The quest for order in a child’s room
must never replace the need to cultivate intellect.
Within the current trend for home improvement and decorating, there is an emphasis on the plain, the simple, and the unencumbered. However, the line between simplicity and visual sterility is narrow. The quest for order in a child’s room must never replace the need to cultivate intellect.
Children respond to color and contrast: Children thrive in an environment rich with visual interest. Mobiles, murals, bulletin boards, clear shoe boxes filled with collections, book displays at eye level, etc., all strengthen the neural pathways that are so rapidly forming in the child’s brain. A child’s room is the perfect place to encourage literacy and learning.
Before you begin: Sit on the floor of your child’s room. View the space from his height and perspective. Then plan, move, or rearrange so that points of interest are within his area of view.
In the beginning: It is never too soon to begin decorating for discovery. Consider bright colors along with pastels, creating contrast and encouraging depth perception. Although you will want to keep the crib away from a drafty window or mini-blind cord, be sure the child can see out both sides of the crib. Consider placing it in the center of the room.
As the child matures, decorate with his interests in mind. Although you may want to saturate your son’s room with sports memorabilia, consider his needs. Is he interested in Astronomy? Math? Geography? Every child’s room should have learning as the focus.
It’s all about awareness: Below are a few suggestions to heighten the awareness of your emergent reader. You and your child may want to make these decorating changes together. Having your child enjoy a room filled with adult-and-child creations will also strengthen his memory of the creative process. Please keep in mind that some suggestions may not be appropriate for the very young child.
The ABC’s of a young child’s room: A must for every preschooler’s room is the alphabet – both upper and lower case letters – in block printing. These letters are the tools of language and are as important to the child as a hammer is to a carpenter. An inexpensive molding placed 2-3 feet from the floor makes a wonderful shelf for alphabet flash cards. Whatever you use, be sure each letter can be held, moved, displayed, carried, and enjoyed.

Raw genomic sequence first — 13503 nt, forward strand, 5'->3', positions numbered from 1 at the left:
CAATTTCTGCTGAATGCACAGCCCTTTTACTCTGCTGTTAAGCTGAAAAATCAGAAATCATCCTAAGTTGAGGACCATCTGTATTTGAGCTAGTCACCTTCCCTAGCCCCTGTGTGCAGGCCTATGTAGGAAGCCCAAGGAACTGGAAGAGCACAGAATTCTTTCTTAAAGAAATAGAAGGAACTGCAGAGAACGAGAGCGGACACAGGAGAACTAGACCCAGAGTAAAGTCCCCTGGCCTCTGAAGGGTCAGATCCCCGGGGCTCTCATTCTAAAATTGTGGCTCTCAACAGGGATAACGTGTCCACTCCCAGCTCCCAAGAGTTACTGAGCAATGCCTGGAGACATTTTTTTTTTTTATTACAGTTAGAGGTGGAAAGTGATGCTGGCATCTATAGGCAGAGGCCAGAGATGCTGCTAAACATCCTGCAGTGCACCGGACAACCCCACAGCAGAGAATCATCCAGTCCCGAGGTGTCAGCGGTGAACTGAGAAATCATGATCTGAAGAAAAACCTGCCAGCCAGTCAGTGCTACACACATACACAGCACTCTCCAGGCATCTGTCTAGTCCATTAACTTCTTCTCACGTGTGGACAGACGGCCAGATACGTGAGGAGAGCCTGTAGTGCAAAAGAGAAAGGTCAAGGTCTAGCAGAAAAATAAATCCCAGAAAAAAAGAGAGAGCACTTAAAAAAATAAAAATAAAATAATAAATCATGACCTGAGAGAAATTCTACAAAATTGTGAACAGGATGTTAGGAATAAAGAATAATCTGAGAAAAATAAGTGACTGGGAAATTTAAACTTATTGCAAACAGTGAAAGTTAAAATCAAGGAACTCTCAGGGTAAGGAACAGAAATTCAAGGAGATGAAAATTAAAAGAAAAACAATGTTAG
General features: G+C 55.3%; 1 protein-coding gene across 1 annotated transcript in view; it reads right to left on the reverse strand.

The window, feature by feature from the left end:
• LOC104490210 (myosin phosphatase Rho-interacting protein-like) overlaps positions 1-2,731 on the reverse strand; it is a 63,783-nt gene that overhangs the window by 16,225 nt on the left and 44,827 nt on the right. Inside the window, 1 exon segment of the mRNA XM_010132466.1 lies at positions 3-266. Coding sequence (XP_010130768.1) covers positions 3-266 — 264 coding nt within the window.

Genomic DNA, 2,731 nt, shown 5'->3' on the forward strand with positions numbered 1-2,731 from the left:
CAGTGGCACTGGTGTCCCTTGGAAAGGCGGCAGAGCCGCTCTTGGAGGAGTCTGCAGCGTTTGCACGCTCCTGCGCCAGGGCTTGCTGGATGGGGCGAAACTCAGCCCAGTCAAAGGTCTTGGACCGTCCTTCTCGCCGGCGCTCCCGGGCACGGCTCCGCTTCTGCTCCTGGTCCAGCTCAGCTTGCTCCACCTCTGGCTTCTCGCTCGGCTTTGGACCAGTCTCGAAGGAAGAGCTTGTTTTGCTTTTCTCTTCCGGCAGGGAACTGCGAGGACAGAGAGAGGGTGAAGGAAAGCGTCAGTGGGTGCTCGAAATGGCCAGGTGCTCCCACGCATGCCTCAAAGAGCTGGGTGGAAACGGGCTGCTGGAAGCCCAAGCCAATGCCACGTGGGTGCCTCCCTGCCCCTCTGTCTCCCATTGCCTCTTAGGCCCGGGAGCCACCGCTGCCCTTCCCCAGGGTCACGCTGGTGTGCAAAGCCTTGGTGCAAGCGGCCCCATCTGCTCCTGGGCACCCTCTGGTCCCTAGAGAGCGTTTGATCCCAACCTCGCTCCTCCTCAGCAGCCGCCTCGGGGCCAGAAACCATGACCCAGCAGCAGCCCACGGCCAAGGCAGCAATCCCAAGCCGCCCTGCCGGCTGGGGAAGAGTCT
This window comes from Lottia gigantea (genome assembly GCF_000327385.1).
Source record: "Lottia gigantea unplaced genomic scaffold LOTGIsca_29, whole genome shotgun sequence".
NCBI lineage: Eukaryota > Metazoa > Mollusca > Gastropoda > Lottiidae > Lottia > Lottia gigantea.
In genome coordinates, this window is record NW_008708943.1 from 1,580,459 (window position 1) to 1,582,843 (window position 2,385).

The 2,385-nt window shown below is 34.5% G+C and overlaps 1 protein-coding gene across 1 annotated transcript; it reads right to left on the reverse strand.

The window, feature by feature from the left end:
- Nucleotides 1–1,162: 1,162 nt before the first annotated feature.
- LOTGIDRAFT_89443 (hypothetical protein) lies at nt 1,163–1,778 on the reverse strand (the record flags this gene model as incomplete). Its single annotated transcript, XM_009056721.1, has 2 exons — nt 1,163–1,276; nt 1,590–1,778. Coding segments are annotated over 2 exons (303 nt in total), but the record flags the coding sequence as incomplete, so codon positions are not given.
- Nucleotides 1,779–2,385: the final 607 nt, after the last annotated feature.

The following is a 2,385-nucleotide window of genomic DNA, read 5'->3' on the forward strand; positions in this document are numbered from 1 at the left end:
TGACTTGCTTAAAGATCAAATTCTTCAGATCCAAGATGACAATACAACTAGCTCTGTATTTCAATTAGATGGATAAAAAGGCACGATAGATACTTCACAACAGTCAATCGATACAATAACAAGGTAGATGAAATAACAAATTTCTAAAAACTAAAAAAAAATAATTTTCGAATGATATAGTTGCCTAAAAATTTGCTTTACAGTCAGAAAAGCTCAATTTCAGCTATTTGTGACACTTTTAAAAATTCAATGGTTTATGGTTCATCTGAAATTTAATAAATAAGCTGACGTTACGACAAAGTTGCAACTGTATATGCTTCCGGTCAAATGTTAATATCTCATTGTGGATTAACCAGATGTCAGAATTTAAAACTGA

It’s always about language and literacy: Additional creations include …
- Black & white comic strips, framed with Plexiglas, provide both art and text for viewing.
- A child-sized table top covered with newspaper and clear contact paper or plexiglass.
- Add a mailbox to one wall and fill it with selected junk mail. Junk mail is a rich resource for language use: children love to role play paying bills, ordering articles of clothing, tools, kitchen utensils, etc. They can also use the address labels as stamps, forms as receipts when playing store, check lists as diagnostic sheets when role-playing a visit to the doctor… Include frequent notes in the mail with your child’s name printed clearly in block letters.
Decorating for discovery: Clear plastic shoe boxes go on sale several times a year. Stock up for your child’s collections. Be sure to make labels for each box – in block letters. (Timmy’s rocks, Timmy’s bird feathers, …) Literacy. It’s always about language and literacy. Include a magnifying glass, a notebook, and pencil for sketches and journal writing, even if your child can only write the first letter of his name.
Secret spaces: Just as every child needs a mailbox, every child needs a secret space. Something as rudimentary as a sheet over a table or chair will do. However, you may want to arrange the furniture so that a little hiding place is created. Put a soft blanket, quilt, or pillows on the floor. Add a flashlight, some books, and a sign in the space that has your child’s name printed on it.
Look, Mom, I’m in Kansas: A map of the United States or your country of residence, tacked low on a wall, is a great tool of print awareness. Attach pictures of distant relatives in corresponding states or provinces. Draw roads or flight paths between locations. Put a series of wall clocks side by side on the wall. Label them according to the distant relative or friend. For the older child, label the time for different countries. As the child lays in bed, he will think of his counterpart in Japan who is eating breakfast or the cousin in California who is still outside playing. A global awareness develops, expanding the child’s worldview.
A word wall: As we discussed in The Emergent Reader, logo recognition is one of the first literacy skills to emerge. Proudly display the cutout logos of the products your child can identify. Recognizing symbols is a precursor to letter recognition.
The last word: Every picture a child brings home should be treated with respect. Teachers often see works of art on the floor of a family vehicle. A wall in the child’s room should always showcase what he has produced. Because what he has produced is an extension of himself. Screw a series of wooden frames filled with Plexiglas along one wall. Be sure that the upper portion extends out a little. In that way, the child can slip his new work of art in the frame.
What he has produced is an extension of himself.
A study done 15 years ago by Juel still echoes the same ominous warning we see tested out today: The probability that a child who is a poor reader at the end of Grade 1 will remain a poor reader at the end of grade 4 is 88%. In short, remediation is not the answer. Successful readers begin as infants, surrounded by language-rich environments.
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